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Lowertown soccer team gets training to be model citizens


The Good People Soccer group is exactly what it sounds like: a group of people who want to do good, brought together by their love of sport.  

Renovat is the coach and mentor of the group of young men who meet to play soccer in Ottawa’s Lowertown neighbourhood. In between games and drills, they also have conversations about what it means to be a good citizen, and how to resolve conflict. Renovat recognizes that sport offers more than just physical health: it can be an entry point to a stronger community.  

“Sport is very amazing. It’s a tool we use to help our kids. Instead of going to have a drink, do drugs, something like that, they come and enjoy soccer, they receive mentoring, and they are well trained. We are doing sport, but we also take extra time to teach them how to behave well in their community.”

Renovat Hatungimana, coach and mentor of Good People Soccer Group
Renovat Hatungimana

Feelings of equity, inclusion, and belonging start by fostering leadership and connection 

The Good People Soccer group (or, as they like to call it, GPS) is one of the many projects supported by United Way East Ontario through a program called Concentric Circles of Care. Led by the Pinecrest Queensway Community Health Centre, Concentric Circles of Care works with partners across the city of Ottawa to support Indigenous, African, Caribbean, Black, and racialized communities in building resilience, leadership, and positive community engagement.  

Rasheedaht Sulaiman, project lead, Concentric Circles of Care
Renovat Hatungimana

“After the soccer activities, we come together to have conversations around not getting involved in criminal activities, to provide resources for the youth on how to get employment, and what to do when they are faced with hate and racism.”

GPS is just one of the many places community developers with Concentric Circles of Care hold tough conversations about hate and racism, celebrate culture, and strengthen social cohesion for groups that are often left out of the mainstream.

More than just a game 

For Frank, one of the players on GPS, the connection to Concentric Circles of Care has helped him and his teammates channel their competitive energy into pushing each other to be better people.  

“It’s not such a bad thing you know, to express your feelings. We are all human, we all have feelings. If we are talking it out, that’s the first step for conflict resolution. [The team told me] this is something really good, we didn’t know we needed it. They normally come here to play and now they are more in touch, they communicate more.”

Frank, Good People Soccer group player

Concentric Circles of Care has also supported GPS with tangible ways of making it easier for them to gather and play soccer. In order to compete in a local tournament, the team needed jerseys and a place to practice more consistently.  

United Way’s investment made new jerseys and more field time possible for the young men on GPS. Rasheedaht says something as simple as jerseys for this group “helps to increase that sense of belonging and that they are important to the community.” 

Stronger communities are key to reducing hate, violence, crime 

We know that real social change happens when we listen to the community and follow their lead. By centering the voices of marginalized groups and offering a platform to lead meaningful change, we reduce inequities.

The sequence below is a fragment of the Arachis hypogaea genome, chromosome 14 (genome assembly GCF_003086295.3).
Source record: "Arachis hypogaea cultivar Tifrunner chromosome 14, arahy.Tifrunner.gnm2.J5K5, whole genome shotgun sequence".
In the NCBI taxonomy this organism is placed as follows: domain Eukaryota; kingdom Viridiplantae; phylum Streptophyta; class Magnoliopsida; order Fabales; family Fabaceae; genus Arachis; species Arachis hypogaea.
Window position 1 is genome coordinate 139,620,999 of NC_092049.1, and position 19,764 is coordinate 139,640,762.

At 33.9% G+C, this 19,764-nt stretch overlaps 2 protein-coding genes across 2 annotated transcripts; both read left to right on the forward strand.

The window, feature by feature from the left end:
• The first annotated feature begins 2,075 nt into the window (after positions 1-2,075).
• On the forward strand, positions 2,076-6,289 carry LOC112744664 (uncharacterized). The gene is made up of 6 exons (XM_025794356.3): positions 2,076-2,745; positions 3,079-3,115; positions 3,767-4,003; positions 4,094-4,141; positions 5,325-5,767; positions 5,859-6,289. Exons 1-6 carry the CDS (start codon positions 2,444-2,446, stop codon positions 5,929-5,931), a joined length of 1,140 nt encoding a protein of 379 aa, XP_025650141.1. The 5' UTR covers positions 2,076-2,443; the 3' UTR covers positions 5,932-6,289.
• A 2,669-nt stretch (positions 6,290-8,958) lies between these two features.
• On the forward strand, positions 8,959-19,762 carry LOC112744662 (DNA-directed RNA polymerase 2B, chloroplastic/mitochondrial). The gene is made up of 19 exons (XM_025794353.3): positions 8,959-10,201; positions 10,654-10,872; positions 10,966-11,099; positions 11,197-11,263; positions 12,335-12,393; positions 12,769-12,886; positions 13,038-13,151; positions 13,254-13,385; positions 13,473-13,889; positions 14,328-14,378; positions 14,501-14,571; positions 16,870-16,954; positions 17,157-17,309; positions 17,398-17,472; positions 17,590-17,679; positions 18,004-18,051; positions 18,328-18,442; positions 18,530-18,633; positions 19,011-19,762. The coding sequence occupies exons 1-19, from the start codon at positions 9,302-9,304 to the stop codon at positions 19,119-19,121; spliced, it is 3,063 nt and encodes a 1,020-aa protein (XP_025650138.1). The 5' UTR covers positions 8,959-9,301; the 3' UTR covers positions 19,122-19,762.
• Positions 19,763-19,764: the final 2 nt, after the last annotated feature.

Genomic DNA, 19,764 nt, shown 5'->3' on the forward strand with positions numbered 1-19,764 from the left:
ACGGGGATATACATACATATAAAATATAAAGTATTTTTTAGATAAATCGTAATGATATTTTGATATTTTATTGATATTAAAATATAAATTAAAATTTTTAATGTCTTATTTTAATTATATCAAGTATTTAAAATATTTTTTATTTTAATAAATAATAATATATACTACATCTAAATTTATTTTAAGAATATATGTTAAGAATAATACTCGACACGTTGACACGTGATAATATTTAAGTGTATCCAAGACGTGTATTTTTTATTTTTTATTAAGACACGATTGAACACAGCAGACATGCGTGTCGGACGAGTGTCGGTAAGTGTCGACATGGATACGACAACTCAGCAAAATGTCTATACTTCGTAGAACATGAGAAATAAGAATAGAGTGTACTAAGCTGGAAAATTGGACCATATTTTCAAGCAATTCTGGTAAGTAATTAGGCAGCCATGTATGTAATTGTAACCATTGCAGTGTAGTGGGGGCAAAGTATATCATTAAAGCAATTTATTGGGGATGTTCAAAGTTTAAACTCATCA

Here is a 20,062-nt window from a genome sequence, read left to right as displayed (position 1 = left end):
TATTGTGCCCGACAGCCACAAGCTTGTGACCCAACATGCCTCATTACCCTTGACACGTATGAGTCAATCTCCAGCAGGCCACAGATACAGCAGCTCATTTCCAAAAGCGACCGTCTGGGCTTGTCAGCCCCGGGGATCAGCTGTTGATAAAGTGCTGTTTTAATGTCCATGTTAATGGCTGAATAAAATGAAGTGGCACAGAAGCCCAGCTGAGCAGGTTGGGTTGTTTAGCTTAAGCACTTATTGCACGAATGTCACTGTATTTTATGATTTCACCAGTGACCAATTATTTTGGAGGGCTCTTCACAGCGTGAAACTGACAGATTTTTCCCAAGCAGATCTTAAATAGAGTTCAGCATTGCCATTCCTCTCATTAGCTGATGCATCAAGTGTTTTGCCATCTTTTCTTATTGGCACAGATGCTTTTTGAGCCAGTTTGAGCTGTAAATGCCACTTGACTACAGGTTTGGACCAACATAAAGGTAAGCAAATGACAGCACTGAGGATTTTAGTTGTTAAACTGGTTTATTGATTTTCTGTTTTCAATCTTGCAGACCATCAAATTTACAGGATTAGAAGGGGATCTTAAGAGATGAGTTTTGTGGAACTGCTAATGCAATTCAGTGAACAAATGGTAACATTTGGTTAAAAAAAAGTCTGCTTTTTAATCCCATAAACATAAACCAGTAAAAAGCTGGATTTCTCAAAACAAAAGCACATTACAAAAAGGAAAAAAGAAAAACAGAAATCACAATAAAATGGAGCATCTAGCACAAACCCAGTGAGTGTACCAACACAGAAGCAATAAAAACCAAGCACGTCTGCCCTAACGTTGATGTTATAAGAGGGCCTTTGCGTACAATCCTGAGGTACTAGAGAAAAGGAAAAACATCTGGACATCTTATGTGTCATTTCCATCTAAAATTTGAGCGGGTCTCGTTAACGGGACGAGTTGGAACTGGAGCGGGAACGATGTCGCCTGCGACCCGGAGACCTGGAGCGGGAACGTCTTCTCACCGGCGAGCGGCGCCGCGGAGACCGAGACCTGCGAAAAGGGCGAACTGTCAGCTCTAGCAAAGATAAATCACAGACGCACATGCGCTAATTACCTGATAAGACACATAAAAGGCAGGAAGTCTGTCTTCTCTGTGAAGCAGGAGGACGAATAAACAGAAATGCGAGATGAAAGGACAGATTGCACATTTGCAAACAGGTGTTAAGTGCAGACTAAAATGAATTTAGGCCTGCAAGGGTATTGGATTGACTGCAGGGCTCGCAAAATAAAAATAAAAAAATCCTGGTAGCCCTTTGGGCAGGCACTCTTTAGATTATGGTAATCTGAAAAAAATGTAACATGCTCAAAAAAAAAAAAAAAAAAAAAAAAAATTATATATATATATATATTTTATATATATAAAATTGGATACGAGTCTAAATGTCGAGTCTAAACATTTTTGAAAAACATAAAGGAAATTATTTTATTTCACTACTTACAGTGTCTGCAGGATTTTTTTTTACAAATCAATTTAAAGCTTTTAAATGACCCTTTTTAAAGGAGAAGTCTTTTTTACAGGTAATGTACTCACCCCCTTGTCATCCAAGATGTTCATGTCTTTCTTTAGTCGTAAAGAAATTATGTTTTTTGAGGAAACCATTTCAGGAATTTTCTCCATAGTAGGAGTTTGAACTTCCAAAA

Concentric Circles of Care is one of the ways we support communities in fueling the change they want to see in their own neighbourhood. In Lowertown, a neighbourhood that has seen high levels of violence involving youth in recent years, providing young people with safe places to connect with trusted adults and peers is key to setting the next generation up for success. 

As a member of the United for All coalition, led by our United Way, Concentric Circles of Care demonstrates one of the models we can use to strengthen the wellbeing of marginalized communities in the face of rising hate and violence.  

Using art for self-expression and empowerment 

Alongside sports, creative arts offer another way of telling stories of resilience.  

In Sandy Hill, Rideau-Rockcliffe, Lowertown, and the Pinecrest Queensway Community Health and Resource Centre catchment areas, Concentric Circles of Care is giving power to youth through a PhotoVoice project.  

Thanks to United Way donors, Indigenous, Black, and racialized youth worked with a professional photographer, videographer and producer Craig Conoley over the course of several months. They learned how to work a camera, how to compose a strong photo, how to use lighting to their advantage, and more. Equipped with these skills, the youth were then able to tell their own story through the photos they took in their neighbourhoods.  

PhotoVoice project photos provided by the Pinecrest-Queensway  Community Health Centre.

The result is an exhibit that will be displayed at the Ottawa Art Gallery—another example of how Concentric Circles of Care brings legitimacy and celebration to the experiences of marginalized youth.  

No band-aid solutions 

United Way knows that when our communities work together with a common vision, when we think differently about problems, and when we shift power imbalances, we can change the systems that hold many people back. 

Concentric Circles of Care is one of the many ways we increase equity, social inclusion, and cohesion for communities that need it most. When you give to United Way East Ontario, your support brings us one step closer to a future where everyone thrives. 




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